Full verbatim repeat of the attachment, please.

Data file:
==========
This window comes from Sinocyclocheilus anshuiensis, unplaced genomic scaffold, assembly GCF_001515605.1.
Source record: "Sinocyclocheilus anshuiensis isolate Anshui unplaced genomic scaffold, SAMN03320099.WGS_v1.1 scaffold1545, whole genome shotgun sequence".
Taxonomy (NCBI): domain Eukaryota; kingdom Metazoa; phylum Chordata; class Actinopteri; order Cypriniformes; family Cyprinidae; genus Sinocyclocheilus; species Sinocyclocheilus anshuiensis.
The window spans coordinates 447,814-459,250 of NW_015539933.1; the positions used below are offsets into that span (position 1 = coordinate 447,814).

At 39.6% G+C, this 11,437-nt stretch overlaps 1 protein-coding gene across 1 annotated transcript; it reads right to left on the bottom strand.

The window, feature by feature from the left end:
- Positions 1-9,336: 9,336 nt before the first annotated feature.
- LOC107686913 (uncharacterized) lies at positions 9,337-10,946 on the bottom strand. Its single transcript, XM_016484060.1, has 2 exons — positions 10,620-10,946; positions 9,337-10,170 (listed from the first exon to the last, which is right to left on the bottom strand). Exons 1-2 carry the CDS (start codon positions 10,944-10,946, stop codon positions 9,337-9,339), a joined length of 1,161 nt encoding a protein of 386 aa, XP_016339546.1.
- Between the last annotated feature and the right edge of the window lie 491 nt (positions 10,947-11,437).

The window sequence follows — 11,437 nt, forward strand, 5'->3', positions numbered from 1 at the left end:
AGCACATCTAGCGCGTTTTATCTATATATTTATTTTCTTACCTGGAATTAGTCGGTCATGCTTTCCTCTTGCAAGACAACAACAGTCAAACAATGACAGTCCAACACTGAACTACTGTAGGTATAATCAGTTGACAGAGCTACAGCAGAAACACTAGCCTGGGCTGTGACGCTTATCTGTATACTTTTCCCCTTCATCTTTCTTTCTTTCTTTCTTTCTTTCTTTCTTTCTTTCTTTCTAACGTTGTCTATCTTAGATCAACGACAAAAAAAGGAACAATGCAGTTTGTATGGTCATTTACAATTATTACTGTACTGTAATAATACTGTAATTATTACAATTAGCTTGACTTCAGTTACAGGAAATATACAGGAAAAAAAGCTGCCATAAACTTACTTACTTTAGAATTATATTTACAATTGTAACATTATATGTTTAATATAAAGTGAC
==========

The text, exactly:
This window comes from Sinocyclocheilus anshuiensis, unplaced genomic scaffold, assembly GCF_001515605.1.
Source record: "Sinocyclocheilus anshuiensis isolate Anshui unplaced genomic scaffold, SAMN03320099.WGS_v1.1 scaffold1545, whole genome shotgun sequence".
Taxonomy (NCBI): domain Eukaryota; kingdom Metazoa; phylum Chordata; class Actinopteri; order Cypriniformes; family Cyprinidae; genus Sinocyclocheilus; species Sinocyclocheilus anshuiensis.
The window spans coordinates 447,814-459,250 of NW_015539933.1; the positions used below are offsets into that span (position 1 = coordinate 447,814).

At 39.6% G+C, this 11,437-nt stretch overlaps 1 protein-coding gene across 1 annotated transcript; it reads right to left on the bottom strand.

The window, feature by feature from the left end:
- Positions 1-9,336: 9,336 nt before the first annotated feature.
- LOC107686913 (uncharacterized) lies at positions 9,337-10,946 on the bottom strand. Its single transcript, XM_016484060.1, has 2 exons — positions 10,620-10,946; positions 9,337-10,170 (listed from the first exon to the last, which is right to left on the bottom strand). Exons 1-2 carry the CDS (start codon positions 10,944-10,946, stop codon positions 9,337-9,339), a joined length of 1,161 nt encoding a protein of 386 aa, XP_016339546.1.
- Between the last annotated feature and the right edge of the window lie 491 nt (positions 10,947-11,437).

The window sequence follows — 11,437 nt, forward strand, 5'->3', positions numbered from 1 at the left end:
AGCACATCTAGCGCGTTTTATCTATATATTTATTTTCTTACCTGGAATTAGTCGGTCATGCTTTCCTCTTGCAAGACAACAACAGTCAAACAATGACAGTCCAACACTGAACTACTGTAGGTATAATCAGTTGACAGAGCTACAGCAGAAACACTAGCCTGGGCTGTGACGCTTATCTGTATACTTTTCCCCTTCATCTTTCTTTCTTTCTTTCTTTCTTTCTTTCTTTCTTTCTTTCTAACGTTGTCTATCTTAGATCAACGACAAAAAAAGGAACAATGCAGTTTGTATGGTCATTTACAATTATTACTGTACTGTAATAATACTGTAATTATTACAATTAGCTTGACTTCAGTTACAGGAAATATACAGGAAAAAAAGCTGCCATAAACTTACTTACTTTAGAATTATATTTACAATTGTAACATTATATGTTTAATATAAAGTGAC